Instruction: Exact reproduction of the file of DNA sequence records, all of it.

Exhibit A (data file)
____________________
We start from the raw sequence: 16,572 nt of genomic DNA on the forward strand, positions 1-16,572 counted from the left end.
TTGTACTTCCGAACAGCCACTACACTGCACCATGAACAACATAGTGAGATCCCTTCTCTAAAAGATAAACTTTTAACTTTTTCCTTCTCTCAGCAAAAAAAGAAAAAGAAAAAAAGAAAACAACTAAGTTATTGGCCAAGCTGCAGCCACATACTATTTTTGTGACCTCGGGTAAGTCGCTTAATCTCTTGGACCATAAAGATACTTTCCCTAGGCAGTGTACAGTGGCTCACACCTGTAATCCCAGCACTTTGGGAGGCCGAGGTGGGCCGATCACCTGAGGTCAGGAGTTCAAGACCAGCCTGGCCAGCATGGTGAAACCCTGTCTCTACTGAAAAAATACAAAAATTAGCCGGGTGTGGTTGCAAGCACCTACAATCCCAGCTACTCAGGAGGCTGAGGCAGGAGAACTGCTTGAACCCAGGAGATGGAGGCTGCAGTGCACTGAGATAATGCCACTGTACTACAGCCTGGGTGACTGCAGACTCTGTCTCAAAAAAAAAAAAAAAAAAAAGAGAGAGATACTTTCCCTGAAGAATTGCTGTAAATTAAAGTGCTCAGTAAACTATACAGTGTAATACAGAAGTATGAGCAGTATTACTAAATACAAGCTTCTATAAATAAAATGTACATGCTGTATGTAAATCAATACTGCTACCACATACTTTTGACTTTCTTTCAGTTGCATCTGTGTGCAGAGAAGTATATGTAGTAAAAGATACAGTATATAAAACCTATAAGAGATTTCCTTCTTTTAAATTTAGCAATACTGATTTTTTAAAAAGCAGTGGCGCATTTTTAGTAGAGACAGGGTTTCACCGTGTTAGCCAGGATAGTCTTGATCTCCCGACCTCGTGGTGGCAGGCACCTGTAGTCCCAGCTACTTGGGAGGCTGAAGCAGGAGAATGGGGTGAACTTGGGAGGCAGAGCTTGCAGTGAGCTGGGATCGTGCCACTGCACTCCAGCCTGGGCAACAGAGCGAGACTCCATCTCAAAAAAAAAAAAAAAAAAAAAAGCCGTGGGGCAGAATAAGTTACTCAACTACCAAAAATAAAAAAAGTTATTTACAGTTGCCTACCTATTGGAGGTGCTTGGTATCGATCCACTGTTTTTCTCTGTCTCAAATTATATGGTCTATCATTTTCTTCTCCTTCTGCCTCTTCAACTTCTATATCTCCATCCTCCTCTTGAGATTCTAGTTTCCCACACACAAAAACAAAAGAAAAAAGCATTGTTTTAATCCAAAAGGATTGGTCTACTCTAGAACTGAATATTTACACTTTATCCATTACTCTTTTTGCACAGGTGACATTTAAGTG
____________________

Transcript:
We start from the raw sequence: 16,572 nt of genomic DNA on the forward strand, positions 1-16,572 counted from the left end.
TTGTACTTCCGAACAGCCACTACACTGCACCATGAACAACATAGTGAGATCCCTTCTCTAAAAGATAAACTTTTAACTTTTTCCTTCTCTCAGCAAAAAAAGAAAAAGAAAAAAAGAAAACAACTAAGTTATTGGCCAAGCTGCAGCCACATACTATTTTTGTGACCTCGGGTAAGTCGCTTAATCTCTTGGACCATAAAGATACTTTCCCTAGGCAGTGTACAGTGGCTCACACCTGTAATCCCAGCACTTTGGGAGGCCGAGGTGGGCCGATCACCTGAGGTCAGGAGTTCAAGACCAGCCTGGCCAGCATGGTGAAACCCTGTCTCTACTGAAAAAATACAAAAATTAGCCGGGTGTGGTTGCAAGCACCTACAATCCCAGCTACTCAGGAGGCTGAGGCAGGAGAACTGCTTGAACCCAGGAGATGGAGGCTGCAGTGCACTGAGATAATGCCACTGTACTACAGCCTGGGTGACTGCAGACTCTGTCTCAAAAAAAAAAAAAAAAAAAAGAGAGAGATACTTTCCCTGAAGAATTGCTGTAAATTAAAGTGCTCAGTAAACTATACAGTGTAATACAGAAGTATGAGCAGTATTACTAAATACAAGCTTCTATAAATAAAATGTACATGCTGTATGTAAATCAATACTGCTACCACATACTTTTGACTTTCTTTCAGTTGCATCTGTGTGCAGAGAAGTATATGTAGTAAAAGATACAGTATATAAAACCTATAAGAGATTTCCTTCTTTTAAATTTAGCAATACTGATTTTTTAAAAAGCAGTGGCGCATTTTTAGTAGAGACAGGGTTTCACCGTGTTAGCCAGGATAGTCTTGATCTCCCGACCTCGTGGTGGCAGGCACCTGTAGTCCCAGCTACTTGGGAGGCTGAAGCAGGAGAATGGGGTGAACTTGGGAGGCAGAGCTTGCAGTGAGCTGGGATCGTGCCACTGCACTCCAGCCTGGGCAACAGAGCGAGACTCCATCTCAAAAAAAAAAAAAAAAAAAAAAGCCGTGGGGCAGAATAAGTTACTCAACTACCAAAAATAAAAAAAGTTATTTACAGTTGCCTACCTATTGGAGGTGCTTGGTATCGATCCACTGTTTTTCTCTGTCTCAAATTATATGGTCTATCATTTTCTTCTCCTTCTGCCTCTTCAACTTCTATATCTCCATCCTCCTCTTGAGATTCTAGTTTCCCACACACAAAAACAAAAGAAAAAAGCATTGTTTTAATCCAAAAGGATTGGTCTACTCTAGAACTGAATATTTACACTTTATCCATTACTCTTTTTGCACAGGTGACATTTAAGTG